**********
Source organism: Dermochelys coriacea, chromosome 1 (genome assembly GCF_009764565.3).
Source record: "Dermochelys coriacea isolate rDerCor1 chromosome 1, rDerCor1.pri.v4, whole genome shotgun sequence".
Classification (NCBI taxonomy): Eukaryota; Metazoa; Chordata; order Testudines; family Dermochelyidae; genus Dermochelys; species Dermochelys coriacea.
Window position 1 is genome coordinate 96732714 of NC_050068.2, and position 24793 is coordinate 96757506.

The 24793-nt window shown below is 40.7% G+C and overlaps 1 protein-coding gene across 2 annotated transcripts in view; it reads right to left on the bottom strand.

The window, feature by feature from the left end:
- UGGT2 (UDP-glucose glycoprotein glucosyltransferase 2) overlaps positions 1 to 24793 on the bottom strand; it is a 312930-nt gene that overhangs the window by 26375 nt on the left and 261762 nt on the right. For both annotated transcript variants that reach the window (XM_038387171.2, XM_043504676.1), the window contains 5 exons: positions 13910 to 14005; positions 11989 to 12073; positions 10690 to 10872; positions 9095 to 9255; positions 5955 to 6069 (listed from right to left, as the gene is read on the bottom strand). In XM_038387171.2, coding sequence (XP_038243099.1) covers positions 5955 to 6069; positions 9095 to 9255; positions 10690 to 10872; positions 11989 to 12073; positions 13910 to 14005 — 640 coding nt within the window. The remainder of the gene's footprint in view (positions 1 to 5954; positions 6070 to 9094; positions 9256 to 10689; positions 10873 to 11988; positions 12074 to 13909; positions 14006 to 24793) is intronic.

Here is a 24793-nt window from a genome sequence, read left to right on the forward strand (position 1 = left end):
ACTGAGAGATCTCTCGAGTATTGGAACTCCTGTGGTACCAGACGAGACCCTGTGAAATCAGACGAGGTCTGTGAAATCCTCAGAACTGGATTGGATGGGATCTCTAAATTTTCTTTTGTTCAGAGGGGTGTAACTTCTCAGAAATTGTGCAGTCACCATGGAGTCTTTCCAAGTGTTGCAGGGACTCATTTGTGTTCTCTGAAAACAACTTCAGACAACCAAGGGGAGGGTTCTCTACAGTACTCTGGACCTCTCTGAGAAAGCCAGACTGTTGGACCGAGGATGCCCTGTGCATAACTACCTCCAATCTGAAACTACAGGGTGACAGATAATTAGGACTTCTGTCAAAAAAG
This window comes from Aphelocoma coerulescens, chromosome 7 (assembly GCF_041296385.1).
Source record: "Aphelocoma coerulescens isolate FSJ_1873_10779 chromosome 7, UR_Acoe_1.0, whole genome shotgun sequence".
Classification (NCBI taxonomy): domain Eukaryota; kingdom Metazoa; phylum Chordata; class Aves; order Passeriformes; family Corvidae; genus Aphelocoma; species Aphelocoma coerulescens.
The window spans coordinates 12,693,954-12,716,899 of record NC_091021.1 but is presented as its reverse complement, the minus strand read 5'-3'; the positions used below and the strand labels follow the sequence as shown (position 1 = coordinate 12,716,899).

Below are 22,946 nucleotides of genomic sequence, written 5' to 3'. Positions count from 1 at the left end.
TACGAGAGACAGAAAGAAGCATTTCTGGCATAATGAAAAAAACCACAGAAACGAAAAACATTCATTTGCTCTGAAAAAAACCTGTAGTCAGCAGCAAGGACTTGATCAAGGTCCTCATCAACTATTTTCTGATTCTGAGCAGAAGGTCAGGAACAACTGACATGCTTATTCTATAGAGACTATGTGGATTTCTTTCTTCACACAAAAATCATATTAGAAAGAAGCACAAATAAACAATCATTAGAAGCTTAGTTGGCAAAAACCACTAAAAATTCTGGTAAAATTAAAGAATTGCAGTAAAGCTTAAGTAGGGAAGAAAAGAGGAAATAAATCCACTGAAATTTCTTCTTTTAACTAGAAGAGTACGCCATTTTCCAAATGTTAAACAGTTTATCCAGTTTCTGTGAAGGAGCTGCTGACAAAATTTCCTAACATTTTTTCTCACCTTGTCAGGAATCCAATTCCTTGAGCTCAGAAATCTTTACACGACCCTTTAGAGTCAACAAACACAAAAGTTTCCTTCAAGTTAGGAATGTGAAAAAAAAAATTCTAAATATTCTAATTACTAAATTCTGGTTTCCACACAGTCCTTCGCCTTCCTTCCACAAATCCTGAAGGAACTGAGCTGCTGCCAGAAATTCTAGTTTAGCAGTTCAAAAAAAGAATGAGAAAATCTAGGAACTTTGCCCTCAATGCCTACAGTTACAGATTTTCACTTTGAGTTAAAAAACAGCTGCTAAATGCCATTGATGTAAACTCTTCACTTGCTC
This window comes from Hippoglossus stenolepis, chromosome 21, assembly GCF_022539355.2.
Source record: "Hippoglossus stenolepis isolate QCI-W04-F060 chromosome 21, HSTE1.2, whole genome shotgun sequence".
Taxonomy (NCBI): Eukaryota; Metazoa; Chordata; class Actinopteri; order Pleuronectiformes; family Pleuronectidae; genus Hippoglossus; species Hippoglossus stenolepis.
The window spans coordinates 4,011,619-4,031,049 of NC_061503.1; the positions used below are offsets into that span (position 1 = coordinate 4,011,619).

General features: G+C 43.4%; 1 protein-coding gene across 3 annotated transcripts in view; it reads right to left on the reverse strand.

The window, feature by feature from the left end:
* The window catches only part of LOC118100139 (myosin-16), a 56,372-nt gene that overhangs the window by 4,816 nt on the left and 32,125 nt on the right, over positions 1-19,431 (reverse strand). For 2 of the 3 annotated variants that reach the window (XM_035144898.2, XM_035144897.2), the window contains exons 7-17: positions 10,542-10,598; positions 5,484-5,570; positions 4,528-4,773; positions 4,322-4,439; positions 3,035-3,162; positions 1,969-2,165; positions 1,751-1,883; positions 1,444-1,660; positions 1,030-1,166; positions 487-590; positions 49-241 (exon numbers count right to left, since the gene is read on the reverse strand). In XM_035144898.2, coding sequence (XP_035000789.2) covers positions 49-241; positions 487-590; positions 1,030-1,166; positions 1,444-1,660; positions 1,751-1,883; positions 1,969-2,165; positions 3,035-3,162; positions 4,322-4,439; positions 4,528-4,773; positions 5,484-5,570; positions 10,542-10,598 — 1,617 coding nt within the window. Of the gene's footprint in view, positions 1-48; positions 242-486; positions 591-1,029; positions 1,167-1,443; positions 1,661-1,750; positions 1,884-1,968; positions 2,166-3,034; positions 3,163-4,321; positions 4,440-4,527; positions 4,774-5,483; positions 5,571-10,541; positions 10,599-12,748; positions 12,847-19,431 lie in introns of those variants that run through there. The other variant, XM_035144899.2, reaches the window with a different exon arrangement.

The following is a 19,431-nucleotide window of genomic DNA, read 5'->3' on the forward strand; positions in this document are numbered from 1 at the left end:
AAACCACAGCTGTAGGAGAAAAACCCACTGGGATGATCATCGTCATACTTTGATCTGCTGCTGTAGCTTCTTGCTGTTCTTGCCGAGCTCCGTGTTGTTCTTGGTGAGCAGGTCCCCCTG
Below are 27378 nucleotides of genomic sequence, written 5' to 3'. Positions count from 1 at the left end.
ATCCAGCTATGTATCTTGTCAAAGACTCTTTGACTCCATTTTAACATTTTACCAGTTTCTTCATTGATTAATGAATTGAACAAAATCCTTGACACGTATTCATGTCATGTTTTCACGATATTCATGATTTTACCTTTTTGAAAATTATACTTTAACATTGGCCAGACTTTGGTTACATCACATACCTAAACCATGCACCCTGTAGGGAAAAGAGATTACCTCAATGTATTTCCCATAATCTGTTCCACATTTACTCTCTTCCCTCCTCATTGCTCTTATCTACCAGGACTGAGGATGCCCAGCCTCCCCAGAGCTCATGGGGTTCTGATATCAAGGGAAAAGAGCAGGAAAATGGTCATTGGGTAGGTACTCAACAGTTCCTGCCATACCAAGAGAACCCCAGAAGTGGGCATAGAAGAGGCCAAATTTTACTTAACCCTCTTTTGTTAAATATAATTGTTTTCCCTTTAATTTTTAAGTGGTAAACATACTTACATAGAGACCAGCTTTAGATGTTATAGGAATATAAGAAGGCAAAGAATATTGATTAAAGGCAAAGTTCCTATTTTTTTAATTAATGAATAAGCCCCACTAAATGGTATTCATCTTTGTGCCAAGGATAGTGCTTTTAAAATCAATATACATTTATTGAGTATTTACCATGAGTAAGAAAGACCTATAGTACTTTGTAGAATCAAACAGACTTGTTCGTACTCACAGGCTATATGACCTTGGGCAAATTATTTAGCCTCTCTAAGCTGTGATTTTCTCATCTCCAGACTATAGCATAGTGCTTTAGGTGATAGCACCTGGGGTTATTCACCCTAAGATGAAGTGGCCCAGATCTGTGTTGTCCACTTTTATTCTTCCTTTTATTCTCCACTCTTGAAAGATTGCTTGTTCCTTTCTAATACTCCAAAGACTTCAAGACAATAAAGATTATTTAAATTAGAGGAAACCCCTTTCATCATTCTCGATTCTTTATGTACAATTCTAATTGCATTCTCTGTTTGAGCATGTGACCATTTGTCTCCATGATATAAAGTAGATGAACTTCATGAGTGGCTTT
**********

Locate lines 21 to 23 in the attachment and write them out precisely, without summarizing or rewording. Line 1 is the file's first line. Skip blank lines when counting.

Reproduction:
The window, feature by feature from the left end:
* The window catches only part of LOC118100139 (myosin-16), a 56,372-nt gene that overhangs the window by 4,816 nt on the left and 32,125 nt on the right, over positions 1-19,431 (reverse strand). For 2 of the 3 annotated variants that reach the window (XM_035144898.2, XM_035144897.2), the window contains exons 7-17: positions 10,542-10,598; positions 5,484-5,570; positions 4,528-4,773; positions 4,322-4,439; positions 3,035-3,162; positions 1,969-2,165; positions 1,751-1,883; positions 1,444-1,660; positions 1,030-1,166; positions 487-590; positions 49-241 (exon numbers count right to left, since the gene is read on the reverse strand). In XM_035144898.2, coding sequence (XP_035000789.2) covers positions 49-241; positions 487-590; positions 1,030-1,166; positions 1,444-1,660; positions 1,751-1,883; positions 1,969-2,165; positions 3,035-3,162; positions 4,322-4,439; positions 4,528-4,773; positions 5,484-5,570; positions 10,542-10,598 — 1,617 coding nt within the window. Of the gene's footprint in view, positions 1-48; positions 242-486; positions 591-1,029; positions 1,167-1,443; positions 1,661-1,750; positions 1,884-1,968; positions 2,166-3,034; positions 3,163-4,321; positions 4,440-4,527; positions 4,774-5,483; positions 5,571-10,541; positions 10,599-12,748; positions 12,847-19,431 lie in introns of those variants that run through there. The other variant, XM_035144899.2, reaches the window with a different exon arrangement.

The following is a 19,431-nucleotide window of genomic DNA, read 5'->3' on the forward strand; positions in this document are numbered from 1 at the left end: